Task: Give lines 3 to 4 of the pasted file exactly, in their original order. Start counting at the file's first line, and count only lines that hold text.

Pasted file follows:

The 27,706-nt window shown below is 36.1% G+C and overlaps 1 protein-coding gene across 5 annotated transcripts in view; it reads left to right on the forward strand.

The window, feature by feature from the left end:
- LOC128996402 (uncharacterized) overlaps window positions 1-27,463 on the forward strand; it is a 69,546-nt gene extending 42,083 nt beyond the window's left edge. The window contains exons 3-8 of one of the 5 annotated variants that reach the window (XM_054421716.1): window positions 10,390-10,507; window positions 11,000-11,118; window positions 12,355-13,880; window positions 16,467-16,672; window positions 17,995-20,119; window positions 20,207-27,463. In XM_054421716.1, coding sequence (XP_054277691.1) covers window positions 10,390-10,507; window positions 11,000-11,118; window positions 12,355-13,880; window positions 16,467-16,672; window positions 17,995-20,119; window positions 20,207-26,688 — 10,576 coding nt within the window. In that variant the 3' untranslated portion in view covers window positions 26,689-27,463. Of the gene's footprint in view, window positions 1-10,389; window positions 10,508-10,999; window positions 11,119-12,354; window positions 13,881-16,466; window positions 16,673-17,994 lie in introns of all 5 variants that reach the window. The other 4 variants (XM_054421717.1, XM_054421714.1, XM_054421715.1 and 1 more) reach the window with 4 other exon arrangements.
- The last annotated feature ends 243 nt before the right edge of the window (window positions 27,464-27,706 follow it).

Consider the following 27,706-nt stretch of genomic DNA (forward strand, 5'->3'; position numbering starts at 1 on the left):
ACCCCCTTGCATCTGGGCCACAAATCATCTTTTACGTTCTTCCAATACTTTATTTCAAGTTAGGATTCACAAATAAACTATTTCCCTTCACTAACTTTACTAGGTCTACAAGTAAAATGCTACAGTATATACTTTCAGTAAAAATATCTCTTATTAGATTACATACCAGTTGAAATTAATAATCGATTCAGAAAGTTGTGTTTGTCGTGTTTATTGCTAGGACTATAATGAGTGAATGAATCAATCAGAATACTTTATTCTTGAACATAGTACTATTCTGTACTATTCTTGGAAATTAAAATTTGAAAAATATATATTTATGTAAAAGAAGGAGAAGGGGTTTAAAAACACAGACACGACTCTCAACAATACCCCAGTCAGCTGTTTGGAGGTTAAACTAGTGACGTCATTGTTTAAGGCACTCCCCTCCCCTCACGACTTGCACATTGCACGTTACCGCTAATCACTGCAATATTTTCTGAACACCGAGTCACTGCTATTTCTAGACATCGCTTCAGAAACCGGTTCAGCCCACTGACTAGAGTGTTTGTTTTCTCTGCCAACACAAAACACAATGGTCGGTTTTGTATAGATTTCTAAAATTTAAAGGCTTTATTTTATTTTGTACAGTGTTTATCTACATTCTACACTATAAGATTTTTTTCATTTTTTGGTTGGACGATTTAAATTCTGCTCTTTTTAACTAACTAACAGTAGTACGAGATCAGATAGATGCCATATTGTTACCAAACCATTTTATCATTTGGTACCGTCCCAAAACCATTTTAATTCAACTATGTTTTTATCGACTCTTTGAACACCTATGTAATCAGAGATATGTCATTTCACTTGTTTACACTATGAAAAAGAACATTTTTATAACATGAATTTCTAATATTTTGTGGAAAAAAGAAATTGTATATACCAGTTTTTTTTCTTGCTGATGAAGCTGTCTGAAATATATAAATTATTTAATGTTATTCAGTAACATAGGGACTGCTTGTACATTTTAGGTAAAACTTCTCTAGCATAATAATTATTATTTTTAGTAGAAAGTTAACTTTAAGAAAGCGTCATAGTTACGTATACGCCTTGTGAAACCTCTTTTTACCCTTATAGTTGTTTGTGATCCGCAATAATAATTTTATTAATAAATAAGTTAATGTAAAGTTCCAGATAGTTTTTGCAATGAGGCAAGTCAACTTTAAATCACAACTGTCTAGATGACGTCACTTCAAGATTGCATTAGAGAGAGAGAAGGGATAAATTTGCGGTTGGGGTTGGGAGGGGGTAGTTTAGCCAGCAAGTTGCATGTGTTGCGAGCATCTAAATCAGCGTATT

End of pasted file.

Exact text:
- LOC128996402 (uncharacterized) overlaps window positions 1-27,463 on the forward strand; it is a 69,546-nt gene extending 42,083 nt beyond the window's left edge. The window contains exons 3-8 of one of the 5 annotated variants that reach the window (XM_054421716.1): window positions 10,390-10,507; window positions 11,000-11,118; window positions 12,355-13,880; window positions 16,467-16,672; window positions 17,995-20,119; window positions 20,207-27,463. In XM_054421716.1, coding sequence (XP_054277691.1) covers window positions 10,390-10,507; window positions 11,000-11,118; window positions 12,355-13,880; window positions 16,467-16,672; window positions 17,995-20,119; window positions 20,207-26,688 — 10,576 coding nt within the window. In that variant the 3' untranslated portion in view covers window positions 26,689-27,463. Of the gene's footprint in view, window positions 1-10,389; window positions 10,508-10,999; window positions 11,119-12,354; window positions 13,881-16,466; window positions 16,673-17,994 lie in introns of all 5 variants that reach the window. The other 4 variants (XM_054421717.1, XM_054421714.1, XM_054421715.1 and 1 more) reach the window with 4 other exon arrangements.
- The last annotated feature ends 243 nt before the right edge of the window (window positions 27,464-27,706 follow it).